He who Squire Richard's part could well sustain,

Finds as King Richard he must roar amain —

" My horse ! my horse ! "— Lo ! now to their abodes,

Come lords and lovers, empresses and gods.

The master-mover of these scenes has made

No trifling gain in this adventurous trade ;

Trade we may term it, for he duly buys

Arms out of use and undirected eyes ;

These he instructs, and guides them as he can.

And vends each night the manufactured man :

Long as our custom lasts they gladly stay,

Then strike their tents, like Tartars ! and away !

The place grows bare where they too long remain,

But grass will rise ere they return again.

Children of Thespes, welcome ! knights and queens !
Counts! barons! beauties! when before your scenes.
And mighty monarchs thund'ring from your throne ;
Then step behind, and all your glory 's gone :
Of crown and palace, throne and guards bereft.
The pomp is vanish'd and the care is left.
Yet strong and lively is the joy they feel.
When the full house secures the plenteous meal ;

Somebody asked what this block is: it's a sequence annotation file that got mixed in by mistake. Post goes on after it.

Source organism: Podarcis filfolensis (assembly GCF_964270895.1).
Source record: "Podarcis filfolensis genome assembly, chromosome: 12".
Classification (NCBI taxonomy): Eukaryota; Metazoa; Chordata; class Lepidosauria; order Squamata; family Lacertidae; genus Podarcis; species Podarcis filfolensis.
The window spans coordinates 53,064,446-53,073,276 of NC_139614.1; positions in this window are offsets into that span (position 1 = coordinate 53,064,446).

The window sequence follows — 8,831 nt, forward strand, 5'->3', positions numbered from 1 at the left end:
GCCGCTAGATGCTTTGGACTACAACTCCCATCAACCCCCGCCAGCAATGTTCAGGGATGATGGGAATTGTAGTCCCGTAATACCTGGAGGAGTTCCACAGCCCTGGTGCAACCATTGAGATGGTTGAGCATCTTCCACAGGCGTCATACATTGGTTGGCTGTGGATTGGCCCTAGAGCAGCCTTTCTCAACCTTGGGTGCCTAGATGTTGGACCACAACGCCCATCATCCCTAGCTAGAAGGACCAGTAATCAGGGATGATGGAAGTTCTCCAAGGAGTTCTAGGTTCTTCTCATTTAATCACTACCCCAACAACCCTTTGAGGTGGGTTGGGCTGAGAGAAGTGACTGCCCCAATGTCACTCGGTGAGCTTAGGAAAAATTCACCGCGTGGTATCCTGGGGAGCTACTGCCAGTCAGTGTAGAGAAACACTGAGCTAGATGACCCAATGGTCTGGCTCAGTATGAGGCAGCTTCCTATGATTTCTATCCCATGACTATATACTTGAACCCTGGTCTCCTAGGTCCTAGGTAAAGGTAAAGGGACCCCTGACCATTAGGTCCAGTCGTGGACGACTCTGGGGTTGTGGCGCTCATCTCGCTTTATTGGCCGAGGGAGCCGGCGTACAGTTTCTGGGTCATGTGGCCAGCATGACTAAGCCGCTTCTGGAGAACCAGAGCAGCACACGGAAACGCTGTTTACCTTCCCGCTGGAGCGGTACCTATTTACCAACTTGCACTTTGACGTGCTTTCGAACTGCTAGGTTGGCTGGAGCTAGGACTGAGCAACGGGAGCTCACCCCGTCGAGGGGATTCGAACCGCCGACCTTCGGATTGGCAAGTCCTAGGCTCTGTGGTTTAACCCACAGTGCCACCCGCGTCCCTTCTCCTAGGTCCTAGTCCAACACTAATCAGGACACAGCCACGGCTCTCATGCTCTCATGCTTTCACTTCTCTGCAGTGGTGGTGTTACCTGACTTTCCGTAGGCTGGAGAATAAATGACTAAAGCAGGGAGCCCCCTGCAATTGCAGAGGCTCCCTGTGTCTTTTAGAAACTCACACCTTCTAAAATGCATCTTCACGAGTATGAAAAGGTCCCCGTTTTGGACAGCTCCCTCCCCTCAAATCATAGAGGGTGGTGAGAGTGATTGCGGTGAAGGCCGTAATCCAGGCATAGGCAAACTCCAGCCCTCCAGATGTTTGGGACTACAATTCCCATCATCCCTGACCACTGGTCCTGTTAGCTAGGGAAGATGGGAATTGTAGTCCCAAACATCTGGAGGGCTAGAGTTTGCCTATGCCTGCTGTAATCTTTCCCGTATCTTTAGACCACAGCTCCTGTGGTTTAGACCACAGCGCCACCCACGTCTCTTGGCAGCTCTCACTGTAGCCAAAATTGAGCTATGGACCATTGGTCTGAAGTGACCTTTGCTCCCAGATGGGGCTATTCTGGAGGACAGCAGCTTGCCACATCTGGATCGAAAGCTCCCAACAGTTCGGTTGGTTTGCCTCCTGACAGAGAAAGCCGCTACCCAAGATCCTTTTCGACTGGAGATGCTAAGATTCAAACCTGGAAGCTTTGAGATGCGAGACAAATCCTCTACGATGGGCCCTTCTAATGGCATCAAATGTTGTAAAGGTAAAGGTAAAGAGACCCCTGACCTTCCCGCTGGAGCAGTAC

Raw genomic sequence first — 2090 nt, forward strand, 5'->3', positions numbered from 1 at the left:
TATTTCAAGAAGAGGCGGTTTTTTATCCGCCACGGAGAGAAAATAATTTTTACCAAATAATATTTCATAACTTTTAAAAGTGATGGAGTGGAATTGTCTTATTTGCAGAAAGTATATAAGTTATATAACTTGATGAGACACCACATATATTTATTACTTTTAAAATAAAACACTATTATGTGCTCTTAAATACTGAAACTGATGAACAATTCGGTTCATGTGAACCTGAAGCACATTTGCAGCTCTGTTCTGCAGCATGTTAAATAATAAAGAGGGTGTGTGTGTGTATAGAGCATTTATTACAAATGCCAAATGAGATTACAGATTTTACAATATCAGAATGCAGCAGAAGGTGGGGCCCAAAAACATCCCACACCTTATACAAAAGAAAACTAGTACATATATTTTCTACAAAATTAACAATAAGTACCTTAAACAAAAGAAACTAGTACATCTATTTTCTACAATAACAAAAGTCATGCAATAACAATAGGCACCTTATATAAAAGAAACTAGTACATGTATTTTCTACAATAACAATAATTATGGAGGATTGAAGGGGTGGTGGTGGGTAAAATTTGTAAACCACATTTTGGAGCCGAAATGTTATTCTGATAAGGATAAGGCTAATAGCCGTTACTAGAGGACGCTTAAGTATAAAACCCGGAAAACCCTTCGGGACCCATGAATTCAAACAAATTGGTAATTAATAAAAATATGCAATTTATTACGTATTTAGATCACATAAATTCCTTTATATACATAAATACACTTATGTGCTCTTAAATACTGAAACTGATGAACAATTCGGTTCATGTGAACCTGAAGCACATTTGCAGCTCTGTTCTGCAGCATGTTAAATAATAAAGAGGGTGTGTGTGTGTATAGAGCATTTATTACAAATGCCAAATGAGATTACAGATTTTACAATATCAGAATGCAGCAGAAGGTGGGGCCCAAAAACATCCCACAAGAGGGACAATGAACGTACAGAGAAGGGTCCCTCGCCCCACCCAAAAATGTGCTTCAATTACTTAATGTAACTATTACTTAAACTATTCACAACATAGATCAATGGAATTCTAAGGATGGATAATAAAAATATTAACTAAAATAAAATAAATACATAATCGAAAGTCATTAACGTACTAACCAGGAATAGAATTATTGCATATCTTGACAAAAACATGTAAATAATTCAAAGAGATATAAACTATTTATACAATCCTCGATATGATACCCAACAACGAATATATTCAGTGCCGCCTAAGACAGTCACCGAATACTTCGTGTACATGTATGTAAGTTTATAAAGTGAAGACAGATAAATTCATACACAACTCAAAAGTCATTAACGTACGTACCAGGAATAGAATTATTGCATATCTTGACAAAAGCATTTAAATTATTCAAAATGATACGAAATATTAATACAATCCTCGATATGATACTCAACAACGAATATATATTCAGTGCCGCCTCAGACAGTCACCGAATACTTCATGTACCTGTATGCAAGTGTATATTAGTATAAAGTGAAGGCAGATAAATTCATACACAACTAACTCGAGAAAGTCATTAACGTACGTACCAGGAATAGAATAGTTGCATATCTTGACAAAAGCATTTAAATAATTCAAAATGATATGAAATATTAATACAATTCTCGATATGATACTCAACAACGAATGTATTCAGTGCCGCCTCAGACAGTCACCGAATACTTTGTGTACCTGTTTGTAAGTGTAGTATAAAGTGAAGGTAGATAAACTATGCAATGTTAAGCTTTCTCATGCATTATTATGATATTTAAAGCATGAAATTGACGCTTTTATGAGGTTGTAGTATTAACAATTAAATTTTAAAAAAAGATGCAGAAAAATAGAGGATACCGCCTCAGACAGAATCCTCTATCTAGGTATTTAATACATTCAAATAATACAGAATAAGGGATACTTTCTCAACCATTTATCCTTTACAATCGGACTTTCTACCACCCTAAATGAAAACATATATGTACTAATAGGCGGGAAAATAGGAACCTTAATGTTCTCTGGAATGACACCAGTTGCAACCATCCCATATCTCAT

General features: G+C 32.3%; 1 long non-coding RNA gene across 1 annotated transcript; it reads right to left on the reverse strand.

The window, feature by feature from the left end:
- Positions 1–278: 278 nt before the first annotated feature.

Flatt'ring and flatter'd, each attempts to raise
A brother's merits for a brother's praise :
For never hero shows a prouder heart.
Than he who proudly acts a hero's part ;
Nor without cause ; the boards, we know, can yield
Place for fierce contest, like the tented field.

Graceful to tread the stage, to be in turn
The pnnce we honour, and the knave we spurn ;
Bravely to bear the tumult of the crowd,
The hiss tremendous, and the censure loud :
These are their parts, — and ho who these sustains.
Deserves some praise and profit fcjr his pains.
Heroes at least of gentler kind are they.
Against whose swords no weeping widows pray.
No blood their fury sheds, nor havoc marks their way.

Sad happy race ! soon raised and soon depress'd.
Your days all pass'd in jeopardy and jest ;
Poor without prudence, with afflictions vain,
Not warn'd by misery, not enrich'd by gain :
Whom Justice, pitying, chides from place to place,
A wandering, careless, wretched, merry race,
Who cheerfid looks assume, and play the pares
Of happy rovers with repining hearts ;
Then cast off care, and in the mimic pain
Of tragic woe feel spirits light and vain,
Distress and hope — the mind's tiio body's wear.
The man's affliction, and the actor's tear :
Alternate times of fasting and excess
Are yours, ye smiling children of distress.

Slaves though ye be, your wand'ring freedom seome,
And with your varying views and restless schemes,